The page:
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Pedro Magalhães

Financial Crisis, Austerity, and Electoral Politics

There’s a special issue of the Journal of Elections, Public Opinion & Parties coming out soon, dedicated to the theme Financial Crisis, Austerity, and Electoral Politics. All the articles are already online (although unfortunately gated). Following an Introduction by yours truly, several articles look into the electoral politics of some of the countries most affected by the financial crisis in Europe. Here’s the lineup of articles and authors, to whom I am ever so grateful:

The Collapse: Economic Considerations in Vote Choice in Iceland, by Indridi H. Indridason.

A Conservative Revolution: The Electoral Response to Economic Crisis in Ireland, by Michael Marsh and Slava Mikhaylov.

The Elections of the Great Recession in Portugal: Performance Voting under a Blurred Responsibility for the Economy.

Dealignment, De-legitimation and the Implosion of the Two-Party System in Greece: The Earthquake Election of 6 May 2012, by Eftichia Teperoglou and Emmanouil Tsatsanis.

The Political Consequences of Blame Attribution for the Economic Crisis in the 2013 Italian National Election, by Paolo Bellucci.

The Incumbent Electoral Defeat in the 2011 Spanish National Elections: The Effect of the Economic Crisis in an Ideological Polarized Party System, by Mariano Torcal.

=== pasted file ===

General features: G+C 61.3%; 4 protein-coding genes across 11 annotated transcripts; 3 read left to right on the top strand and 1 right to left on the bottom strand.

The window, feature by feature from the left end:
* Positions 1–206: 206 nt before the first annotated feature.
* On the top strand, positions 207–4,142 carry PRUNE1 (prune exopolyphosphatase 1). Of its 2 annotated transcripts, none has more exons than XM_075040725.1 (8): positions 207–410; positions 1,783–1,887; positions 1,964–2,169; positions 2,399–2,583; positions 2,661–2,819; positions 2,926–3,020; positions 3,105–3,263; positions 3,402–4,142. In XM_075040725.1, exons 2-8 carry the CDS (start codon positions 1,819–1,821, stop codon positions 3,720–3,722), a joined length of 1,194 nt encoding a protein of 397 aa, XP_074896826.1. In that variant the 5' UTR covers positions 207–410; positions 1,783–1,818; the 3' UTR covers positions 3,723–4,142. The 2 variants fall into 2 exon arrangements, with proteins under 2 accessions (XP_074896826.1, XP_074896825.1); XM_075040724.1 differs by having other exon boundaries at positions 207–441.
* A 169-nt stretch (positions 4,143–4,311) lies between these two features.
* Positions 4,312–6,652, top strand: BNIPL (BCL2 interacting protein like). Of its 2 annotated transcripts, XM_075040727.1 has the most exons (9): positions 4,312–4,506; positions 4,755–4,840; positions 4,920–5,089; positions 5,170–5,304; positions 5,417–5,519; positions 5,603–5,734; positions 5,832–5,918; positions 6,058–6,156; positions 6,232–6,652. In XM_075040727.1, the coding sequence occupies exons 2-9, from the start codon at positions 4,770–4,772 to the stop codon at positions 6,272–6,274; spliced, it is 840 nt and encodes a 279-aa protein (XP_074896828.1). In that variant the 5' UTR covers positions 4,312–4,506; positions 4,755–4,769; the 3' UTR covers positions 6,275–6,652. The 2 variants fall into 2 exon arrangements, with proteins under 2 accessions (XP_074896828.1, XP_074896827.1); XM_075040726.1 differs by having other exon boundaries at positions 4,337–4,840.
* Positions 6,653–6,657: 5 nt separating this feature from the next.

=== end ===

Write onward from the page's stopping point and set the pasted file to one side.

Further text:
As you will see if you take the time to read them, all articles have basic common themes. How the economy affects vote choices and how bad times punish incumbents is certainly one of those themes. But that would not be a major novelty, would it? What is most interesting about this collection, if I may say so myself, is the way it shows how superficially similar manifestations of deep economic crisis may produce very different consequences, depending on the ways political gamesmanship, policy agendas, and the relative timing of economic and political crises conspire together to produce very different patterns of blame attribution and ignite (or not) deeper ideological cleavages. In Iceland, Ireland, and Portugal, large electoral punishments for incumbents were not enough to change the fundamental traits of electoral competition and voting behaviour that have characterised these countries for a long time. In Greece, Italy, and (arguably) Spain, however, larger shocks occurred, with greater transformative consequences. Enjoy.

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